What Are Your Reasons For Joining The Great Resignation?
Are you among the millions of U.S. workers who have resigned over the last year in pursuit of something better? If so, what are your reasons for joining the Great Resignation? Economists and employment experts have been offering all sorts of opinions since the mass exodus from traditional employment first began. Whether or not they truly understand is a matter of debate.
Surprisingly, a small number of experts are not on board with the Great Resignation idea. They see it more as a realignment fueled by an emerging desire among employees to take more control over their careers and daily work lives. Whether you choose to call it the Great Resignation or Great Realignment, researchers somewhere would probably love to hear what motivates you.
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An article about the Great Resignation leaving employees behind published by Dallas-based BenefitMall acknowledges the fact that employees are starting to question their compensation. They are essentially wondering if their jobs are worth what they are being paid. And if not, that might be enough motivation to send some employees packing.
The compensation issue bears taking a closer look at. Money has always been an issue in terms of employee retention, but perhaps it is not as important as we have long believed. Think about it. Salaries in many industries are standardized. Is an employee going to make so much more at a different company as to warrant leaving their current employer?
While money is important, it is not everything. In fact, studies show that a large percentage of American workers would be willing to take a pay cut in exchange for greater flexibility. Employees would rather self-determine where and when they work, and they are willing to give up some of their compensation to have that freedom.
Did you leave your employer because you wanted to continue working remotely? Are you looking for a new job that offers more flexibility in your daily schedule? Flexibility appears to be a big thing now. Employers need to embrace it.
Many Other Reasons
Fair compensation and greater flexibility barely scratch the surface of why the Greet Resignation is occurring. There are many other issues in play. Here are just a few:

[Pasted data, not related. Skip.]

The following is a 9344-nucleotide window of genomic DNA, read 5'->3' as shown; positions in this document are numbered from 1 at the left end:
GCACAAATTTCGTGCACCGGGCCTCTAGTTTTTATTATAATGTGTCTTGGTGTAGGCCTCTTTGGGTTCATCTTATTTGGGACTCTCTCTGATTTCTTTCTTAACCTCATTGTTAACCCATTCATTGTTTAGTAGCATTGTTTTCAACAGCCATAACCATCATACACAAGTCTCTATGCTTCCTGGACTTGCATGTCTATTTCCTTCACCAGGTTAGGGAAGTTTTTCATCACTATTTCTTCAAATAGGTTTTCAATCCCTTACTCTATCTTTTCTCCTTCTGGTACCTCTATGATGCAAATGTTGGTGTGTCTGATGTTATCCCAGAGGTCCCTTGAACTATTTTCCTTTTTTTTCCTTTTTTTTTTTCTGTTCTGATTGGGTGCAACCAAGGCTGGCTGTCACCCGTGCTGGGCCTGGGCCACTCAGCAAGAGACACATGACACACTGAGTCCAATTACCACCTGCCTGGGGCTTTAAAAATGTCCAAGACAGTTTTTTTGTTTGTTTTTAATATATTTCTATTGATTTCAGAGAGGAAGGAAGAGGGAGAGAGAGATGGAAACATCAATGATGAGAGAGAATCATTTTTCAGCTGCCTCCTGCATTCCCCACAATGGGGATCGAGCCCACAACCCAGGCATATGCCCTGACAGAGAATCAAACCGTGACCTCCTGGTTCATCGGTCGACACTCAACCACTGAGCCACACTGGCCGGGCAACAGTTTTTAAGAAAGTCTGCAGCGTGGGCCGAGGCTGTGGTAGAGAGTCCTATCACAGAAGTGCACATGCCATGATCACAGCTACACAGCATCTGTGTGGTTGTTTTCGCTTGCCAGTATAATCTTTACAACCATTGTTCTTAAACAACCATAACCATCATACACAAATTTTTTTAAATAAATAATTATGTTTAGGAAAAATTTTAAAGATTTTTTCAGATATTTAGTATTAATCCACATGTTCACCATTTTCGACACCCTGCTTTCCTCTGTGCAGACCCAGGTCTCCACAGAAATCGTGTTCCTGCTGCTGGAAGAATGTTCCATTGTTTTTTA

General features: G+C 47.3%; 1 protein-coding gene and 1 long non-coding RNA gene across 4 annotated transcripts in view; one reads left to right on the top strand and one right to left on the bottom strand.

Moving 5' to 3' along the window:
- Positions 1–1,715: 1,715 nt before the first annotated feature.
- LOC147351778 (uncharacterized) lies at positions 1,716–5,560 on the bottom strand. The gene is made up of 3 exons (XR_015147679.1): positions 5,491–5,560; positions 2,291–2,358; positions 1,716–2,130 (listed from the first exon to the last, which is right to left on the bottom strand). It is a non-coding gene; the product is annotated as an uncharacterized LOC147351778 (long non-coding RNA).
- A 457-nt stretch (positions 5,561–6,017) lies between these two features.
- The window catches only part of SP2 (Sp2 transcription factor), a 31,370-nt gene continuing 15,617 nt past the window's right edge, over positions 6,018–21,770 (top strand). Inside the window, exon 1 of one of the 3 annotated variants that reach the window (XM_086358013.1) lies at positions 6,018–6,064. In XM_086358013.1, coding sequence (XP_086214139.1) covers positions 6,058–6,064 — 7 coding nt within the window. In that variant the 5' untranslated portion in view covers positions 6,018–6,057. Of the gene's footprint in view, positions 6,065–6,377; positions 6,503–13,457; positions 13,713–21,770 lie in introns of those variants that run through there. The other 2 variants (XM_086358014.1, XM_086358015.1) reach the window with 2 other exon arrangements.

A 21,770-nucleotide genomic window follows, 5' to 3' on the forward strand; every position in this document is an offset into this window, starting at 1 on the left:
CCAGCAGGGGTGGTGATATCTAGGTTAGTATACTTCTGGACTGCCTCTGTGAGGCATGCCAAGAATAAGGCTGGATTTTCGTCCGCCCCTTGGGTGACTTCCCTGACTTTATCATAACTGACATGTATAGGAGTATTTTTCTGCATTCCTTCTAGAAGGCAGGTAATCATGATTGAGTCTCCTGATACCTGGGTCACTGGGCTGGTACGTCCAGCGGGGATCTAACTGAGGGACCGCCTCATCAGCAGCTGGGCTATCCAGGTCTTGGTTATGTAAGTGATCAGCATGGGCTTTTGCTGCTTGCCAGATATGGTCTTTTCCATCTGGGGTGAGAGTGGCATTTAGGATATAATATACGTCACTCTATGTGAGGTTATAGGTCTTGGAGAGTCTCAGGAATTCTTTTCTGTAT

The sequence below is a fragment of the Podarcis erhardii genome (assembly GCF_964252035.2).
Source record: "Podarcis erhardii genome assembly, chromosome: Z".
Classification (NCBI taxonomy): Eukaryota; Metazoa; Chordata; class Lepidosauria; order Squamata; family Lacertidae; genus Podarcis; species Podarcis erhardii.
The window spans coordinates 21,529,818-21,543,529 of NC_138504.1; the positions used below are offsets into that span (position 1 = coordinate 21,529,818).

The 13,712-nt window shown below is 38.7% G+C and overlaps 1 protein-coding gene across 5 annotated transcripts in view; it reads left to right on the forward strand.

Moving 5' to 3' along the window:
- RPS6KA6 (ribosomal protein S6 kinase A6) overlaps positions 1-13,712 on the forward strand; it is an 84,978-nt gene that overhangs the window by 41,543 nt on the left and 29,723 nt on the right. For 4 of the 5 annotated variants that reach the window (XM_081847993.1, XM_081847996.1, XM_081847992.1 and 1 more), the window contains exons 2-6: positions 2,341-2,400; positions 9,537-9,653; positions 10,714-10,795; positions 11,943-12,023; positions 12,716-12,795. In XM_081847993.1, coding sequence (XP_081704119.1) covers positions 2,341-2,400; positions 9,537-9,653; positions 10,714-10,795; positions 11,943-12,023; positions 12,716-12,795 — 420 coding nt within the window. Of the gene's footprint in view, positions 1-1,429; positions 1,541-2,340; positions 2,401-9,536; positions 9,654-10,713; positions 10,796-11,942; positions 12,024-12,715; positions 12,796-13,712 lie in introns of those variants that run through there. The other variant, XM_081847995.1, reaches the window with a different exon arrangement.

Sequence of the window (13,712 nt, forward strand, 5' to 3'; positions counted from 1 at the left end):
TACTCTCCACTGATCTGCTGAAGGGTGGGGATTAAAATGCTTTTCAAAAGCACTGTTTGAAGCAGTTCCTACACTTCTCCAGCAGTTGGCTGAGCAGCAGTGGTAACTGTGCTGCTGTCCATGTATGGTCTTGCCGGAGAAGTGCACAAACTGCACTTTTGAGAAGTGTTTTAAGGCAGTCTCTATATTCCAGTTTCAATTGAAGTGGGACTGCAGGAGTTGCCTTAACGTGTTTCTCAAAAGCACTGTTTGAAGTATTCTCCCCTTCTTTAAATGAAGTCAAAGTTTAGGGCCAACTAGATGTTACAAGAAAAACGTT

- Too Much Stress – Excessive stress is causing some employees to rethink their jobs. They would rather leave and start over than continue working in a high-stress environment.
- Lack of Appreciation – Employees more readily acknowledge they feel a lack of appreciation from their employers. A worker who feels unappreciated is also likely to feel undervalued. Why continue with the same employer under such circumstances?
- Retirement Is Better – No doubt that some Great Resignation participants are simply choosing to retire a bit earlier than they had planned. If they are within a few years anyway, retirement may seem like a better option than going back to work.
- The Lure of Entrepreneurship – Some Great Resignation participants have simply decided they have had enough of punching someone else’s clock. They have decided to take the entrepreneurial plunge and start their own businesses.
While salary and benefits do play a role in retaining employees, they may not play as big a role as we assume. Think about your own situation. If you quit your job, why? An honest assessment may reveal that what you really want is more control. You want more self-determination for your career.
The Great Resignation will at some point be relegated to the annals of history. Between now and then though, will we learn the most important lessons it teaches? Hopefully, yes. Otherwise, that history will eventually repeat itself.